We can only hope that this discovery might drive the price of the drug down to a more affordable price for all who benefit from what it does. Currently someone really close to me spends about $10k a year on $45k salary.


  10. Certainly more studies need to be done on this. I think it was a limited study of 15 people with most showing improvement. Even if only 50% showed improvement, that’s better than a lot of drugs out there. I just saw a study where the placebo was 14% more effective than the drug itself.
    This is a first step. Most times in studies like this it’s not nearly as impressive, so I think that may be why it was published this early. If there’s no ill effects on the patients in a set period of time, I’m sure this will get approval for a larger study.
    The problem right now is that its an off-label use of the medication, which makes it harder to do a large study off the top, show that it works and you’ll get your approval.

  11. 2008 New Year’s Resolutions

    – More time on work, less time on blogs
    – Drink less
    – Learn to play guitar and/or air guitar
    – Do something about the crisis in Darfur
    – Lose gut
    – Cure Alzheimer’s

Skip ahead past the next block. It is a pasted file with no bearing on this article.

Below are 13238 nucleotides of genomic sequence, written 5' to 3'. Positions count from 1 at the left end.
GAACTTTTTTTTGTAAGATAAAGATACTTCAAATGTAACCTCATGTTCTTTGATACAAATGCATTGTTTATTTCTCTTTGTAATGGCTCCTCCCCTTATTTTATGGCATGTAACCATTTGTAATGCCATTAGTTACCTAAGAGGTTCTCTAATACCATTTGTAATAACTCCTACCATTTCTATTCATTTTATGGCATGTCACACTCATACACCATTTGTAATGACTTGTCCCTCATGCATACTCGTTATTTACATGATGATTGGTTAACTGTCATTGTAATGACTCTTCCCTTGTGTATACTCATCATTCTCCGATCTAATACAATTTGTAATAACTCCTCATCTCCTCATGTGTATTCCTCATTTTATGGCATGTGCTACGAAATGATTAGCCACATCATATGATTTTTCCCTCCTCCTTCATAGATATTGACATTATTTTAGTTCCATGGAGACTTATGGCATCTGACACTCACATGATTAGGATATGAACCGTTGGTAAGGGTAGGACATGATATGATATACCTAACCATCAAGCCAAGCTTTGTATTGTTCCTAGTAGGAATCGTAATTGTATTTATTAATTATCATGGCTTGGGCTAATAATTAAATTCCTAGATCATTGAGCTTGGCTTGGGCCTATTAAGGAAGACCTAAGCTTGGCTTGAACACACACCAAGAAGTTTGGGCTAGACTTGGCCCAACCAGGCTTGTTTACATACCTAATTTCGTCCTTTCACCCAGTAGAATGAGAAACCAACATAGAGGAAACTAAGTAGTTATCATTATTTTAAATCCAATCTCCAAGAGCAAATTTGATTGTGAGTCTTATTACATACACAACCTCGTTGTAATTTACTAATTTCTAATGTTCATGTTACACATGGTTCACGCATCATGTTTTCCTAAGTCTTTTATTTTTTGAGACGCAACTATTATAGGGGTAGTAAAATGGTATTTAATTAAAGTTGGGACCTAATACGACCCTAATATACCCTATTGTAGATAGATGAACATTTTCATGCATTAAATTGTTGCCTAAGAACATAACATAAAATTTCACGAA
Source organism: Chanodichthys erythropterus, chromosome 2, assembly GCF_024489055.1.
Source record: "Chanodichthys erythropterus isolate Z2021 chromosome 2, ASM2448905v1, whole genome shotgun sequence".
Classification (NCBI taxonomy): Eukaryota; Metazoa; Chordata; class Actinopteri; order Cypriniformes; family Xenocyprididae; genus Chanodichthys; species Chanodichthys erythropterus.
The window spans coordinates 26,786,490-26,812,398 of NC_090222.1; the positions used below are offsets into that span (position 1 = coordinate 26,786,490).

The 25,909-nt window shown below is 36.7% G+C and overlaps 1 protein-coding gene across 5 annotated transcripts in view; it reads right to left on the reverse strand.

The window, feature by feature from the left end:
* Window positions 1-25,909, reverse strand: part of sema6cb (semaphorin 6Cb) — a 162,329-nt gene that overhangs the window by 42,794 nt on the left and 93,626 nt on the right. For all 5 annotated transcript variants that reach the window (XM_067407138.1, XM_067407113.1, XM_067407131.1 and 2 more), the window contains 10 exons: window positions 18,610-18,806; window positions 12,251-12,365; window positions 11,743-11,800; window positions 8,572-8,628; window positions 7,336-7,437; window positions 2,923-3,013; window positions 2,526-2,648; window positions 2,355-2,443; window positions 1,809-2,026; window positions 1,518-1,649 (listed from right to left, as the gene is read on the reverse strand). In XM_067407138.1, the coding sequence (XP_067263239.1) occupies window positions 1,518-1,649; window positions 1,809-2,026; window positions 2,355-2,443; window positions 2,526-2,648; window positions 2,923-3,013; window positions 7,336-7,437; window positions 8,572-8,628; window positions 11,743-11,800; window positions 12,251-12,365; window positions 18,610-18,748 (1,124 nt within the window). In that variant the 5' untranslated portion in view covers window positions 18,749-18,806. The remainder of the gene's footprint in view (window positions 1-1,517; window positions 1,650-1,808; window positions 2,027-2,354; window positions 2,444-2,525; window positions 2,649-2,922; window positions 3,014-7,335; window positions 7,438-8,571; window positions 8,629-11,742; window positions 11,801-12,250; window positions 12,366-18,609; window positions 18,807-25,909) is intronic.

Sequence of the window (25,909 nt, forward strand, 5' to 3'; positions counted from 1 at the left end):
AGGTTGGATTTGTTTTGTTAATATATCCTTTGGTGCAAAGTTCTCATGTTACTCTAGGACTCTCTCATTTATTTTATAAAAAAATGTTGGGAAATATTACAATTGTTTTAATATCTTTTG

Feelin’ pretty good about this year so far and it’s only the 11th! Gonna knock off early and get a beer.

  12. Whoa! Somebody tell Terry Pratchett!

    I hope this works for selfish reasons: I need at least 30 more Terry Pratchett novels to last my lifetime.

    Please work. Please.

  13. I inject Enbrel in my thigh twice a week for Ankylosing Spondylitis. I don’t feel any smarter. But seriously, it blocks a protein created by your immune system called Tumor Necrosis Factor that causes damage to joints. I wonder if there have been any studies establishing a link between Alzheimer’s and various rheumatic illnesses.

  14. @ Clif Marsiglio, #11: My doctor tells me that people with autoimmune diseases just have higher rates of certain cancers and the cancer scare had nothing to do with the drug. That wasn’t exactly good news, but it was a relief knowing I wasn’t injecting myself with a carcinogen.